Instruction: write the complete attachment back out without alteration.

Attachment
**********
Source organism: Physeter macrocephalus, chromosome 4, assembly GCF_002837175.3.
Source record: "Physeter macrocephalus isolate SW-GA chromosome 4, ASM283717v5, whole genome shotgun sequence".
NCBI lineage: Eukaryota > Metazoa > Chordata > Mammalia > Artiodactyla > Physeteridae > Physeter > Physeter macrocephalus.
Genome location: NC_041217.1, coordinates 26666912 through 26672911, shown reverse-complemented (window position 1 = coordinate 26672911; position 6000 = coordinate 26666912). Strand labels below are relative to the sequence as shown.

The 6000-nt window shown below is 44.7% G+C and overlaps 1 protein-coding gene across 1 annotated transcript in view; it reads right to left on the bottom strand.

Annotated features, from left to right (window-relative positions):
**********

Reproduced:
Source organism: Physeter macrocephalus, chromosome 4, assembly GCF_002837175.3.
Source record: "Physeter macrocephalus isolate SW-GA chromosome 4, ASM283717v5, whole genome shotgun sequence".
NCBI lineage: Eukaryota > Metazoa > Chordata > Mammalia > Artiodactyla > Physeteridae > Physeter > Physeter macrocephalus.
Genome location: NC_041217.1, coordinates 26666912 through 26672911, shown reverse-complemented (window position 1 = coordinate 26672911; position 6000 = coordinate 26666912). Strand labels below are relative to the sequence as shown.

The 6000-nt window shown below is 44.7% G+C and overlaps 1 protein-coding gene across 1 annotated transcript in view; it reads right to left on the bottom strand.

Annotated features, from left to right (window-relative positions):